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College cut out of donor’s $1.5 million will due to treatment of Nobel scientist Tim Hunt

(Note: This post has been UPDATED. See below.)

A alumnus of University College London has withdrawn from his will a one hundred thousand pound (over $150,000) donation to the college due to its treatment of Nobel laureate scientist Tim Hunt.

Hunt, you may recall, was accused of making sexist remarks at a conference, and a subsequent Twitter mob forced his resignation.

Jeremy Hornsby, who was once UCL’s student union president, “had planned to leave each of the two establishments that educated him – Winchester College and UCL – a tenth of his estate as a sign of his gratitude.”

Hornsby had sent a letter to the UCL’s provost warning him of his intentions; he never even received a reply.

The Telegraph (UK) reports:

Mr. Hornsby wrote: “I have always been a loyal apologist and enthusiast for UCL, where I was president of the students’ union 1958-59, the year we moved to the old Seaman’s Hospital on Gordon Street. I have managed to ignore the various decisions over the years which appear to have enabled the radicalisation of Muslim students at UCL, but the case of Sir Tim Hunt is the last straw.

“Suffice to say that if I do not read that Prof Hunt has been reinstated within the next week, or, should he decline to return, that an apology has been issued to him, I shall sadly feel I must alter my will to remove the benefaction to UCL.”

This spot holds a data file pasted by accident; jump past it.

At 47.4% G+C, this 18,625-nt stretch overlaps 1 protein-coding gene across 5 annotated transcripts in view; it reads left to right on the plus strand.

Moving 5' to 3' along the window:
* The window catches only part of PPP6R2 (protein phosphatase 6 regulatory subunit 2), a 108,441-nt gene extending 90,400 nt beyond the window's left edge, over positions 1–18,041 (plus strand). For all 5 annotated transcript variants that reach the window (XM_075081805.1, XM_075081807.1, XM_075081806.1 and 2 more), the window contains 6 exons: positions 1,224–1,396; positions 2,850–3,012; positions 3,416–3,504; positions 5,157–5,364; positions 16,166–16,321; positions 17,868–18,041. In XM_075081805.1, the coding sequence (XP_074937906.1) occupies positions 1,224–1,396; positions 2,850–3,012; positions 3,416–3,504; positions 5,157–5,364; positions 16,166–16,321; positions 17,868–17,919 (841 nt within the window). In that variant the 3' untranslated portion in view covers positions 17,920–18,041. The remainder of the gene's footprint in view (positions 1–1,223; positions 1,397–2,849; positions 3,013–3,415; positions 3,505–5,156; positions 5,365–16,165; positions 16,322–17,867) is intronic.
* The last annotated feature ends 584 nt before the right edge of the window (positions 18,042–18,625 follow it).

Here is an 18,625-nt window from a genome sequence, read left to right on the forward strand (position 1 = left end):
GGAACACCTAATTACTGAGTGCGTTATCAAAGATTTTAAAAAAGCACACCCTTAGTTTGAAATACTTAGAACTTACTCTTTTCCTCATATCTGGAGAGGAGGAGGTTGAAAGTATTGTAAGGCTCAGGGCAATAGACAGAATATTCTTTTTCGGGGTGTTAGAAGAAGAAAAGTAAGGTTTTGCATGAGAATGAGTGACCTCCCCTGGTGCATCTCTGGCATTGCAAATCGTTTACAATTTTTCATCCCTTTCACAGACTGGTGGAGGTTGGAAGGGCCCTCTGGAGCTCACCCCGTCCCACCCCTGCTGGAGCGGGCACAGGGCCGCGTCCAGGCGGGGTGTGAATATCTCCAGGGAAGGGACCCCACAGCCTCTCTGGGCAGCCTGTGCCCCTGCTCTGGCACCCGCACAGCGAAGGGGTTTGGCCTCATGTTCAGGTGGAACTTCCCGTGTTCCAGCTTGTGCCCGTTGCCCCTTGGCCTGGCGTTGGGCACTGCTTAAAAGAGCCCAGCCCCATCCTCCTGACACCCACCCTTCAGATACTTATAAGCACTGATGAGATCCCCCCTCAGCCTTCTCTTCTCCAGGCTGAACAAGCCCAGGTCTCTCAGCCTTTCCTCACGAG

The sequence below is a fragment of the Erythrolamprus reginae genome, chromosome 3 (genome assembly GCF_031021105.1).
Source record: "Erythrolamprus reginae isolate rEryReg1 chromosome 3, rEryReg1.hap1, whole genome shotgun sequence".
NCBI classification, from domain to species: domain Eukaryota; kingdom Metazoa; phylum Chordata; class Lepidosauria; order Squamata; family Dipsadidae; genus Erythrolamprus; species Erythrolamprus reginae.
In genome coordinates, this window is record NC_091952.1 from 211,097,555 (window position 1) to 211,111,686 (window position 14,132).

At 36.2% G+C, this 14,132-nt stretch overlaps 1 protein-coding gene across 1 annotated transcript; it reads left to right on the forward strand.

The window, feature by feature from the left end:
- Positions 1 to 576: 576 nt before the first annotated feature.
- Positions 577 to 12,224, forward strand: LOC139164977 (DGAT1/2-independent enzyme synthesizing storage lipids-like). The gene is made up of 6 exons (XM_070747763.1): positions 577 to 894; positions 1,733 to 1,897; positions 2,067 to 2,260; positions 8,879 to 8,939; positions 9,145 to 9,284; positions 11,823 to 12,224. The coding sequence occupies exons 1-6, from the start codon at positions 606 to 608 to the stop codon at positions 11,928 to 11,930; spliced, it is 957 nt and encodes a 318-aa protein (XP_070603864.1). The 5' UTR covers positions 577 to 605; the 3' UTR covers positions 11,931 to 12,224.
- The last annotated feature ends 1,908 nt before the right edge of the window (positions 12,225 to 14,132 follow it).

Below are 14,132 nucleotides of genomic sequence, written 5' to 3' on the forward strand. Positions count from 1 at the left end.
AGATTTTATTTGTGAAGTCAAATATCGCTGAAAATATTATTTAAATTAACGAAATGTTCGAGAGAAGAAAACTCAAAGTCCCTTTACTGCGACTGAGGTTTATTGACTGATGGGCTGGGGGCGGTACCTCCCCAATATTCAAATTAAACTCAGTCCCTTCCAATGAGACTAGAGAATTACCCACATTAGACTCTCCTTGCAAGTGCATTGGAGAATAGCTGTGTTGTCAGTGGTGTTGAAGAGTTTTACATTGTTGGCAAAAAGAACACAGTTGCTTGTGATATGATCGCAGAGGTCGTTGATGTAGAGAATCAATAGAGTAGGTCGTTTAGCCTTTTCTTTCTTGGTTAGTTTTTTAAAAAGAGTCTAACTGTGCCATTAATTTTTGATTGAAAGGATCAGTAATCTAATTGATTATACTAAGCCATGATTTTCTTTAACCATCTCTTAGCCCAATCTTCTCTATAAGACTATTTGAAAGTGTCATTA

Sir Tim, a biochemist who was awarded the Nobel prize in 2001, caused a storm of protest after reports of his speech in South Korea were tweeted. Sir Tim reportedly said: “Let me tell you about my trouble with girls. Three things happen when they are in the lab: you fall in love with them, they fall in love with you, and when you criticise them they cry.”

Near the end of last month, an account surfaced that differed with that of Connie St. Louis, who made the initial accusations against Hunt.

Now, an audio snippet of Hunt’s conference remarks show clearly that the scientist was joking. People were indeed laughing — there was no “deathly silence,” as Ms. St. Louis had contended, following Hunt’s comments.

Read the full article.

CORRECTION: This post has been amended to note that Hornsby’s total will is worth some $1.5 million, and that his withdrawn donation to UCL is valued at around $150,000.

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About the Author
Associate Editor
Dave has been writing about education, politics, and entertainment for over 20 years, including a stint at the popular media bias site Newsbusters. He is a retired educator with over 25 years of service and is a member of the National Association of Scholars. Dave holds undergraduate and graduate degrees from the University of Delaware.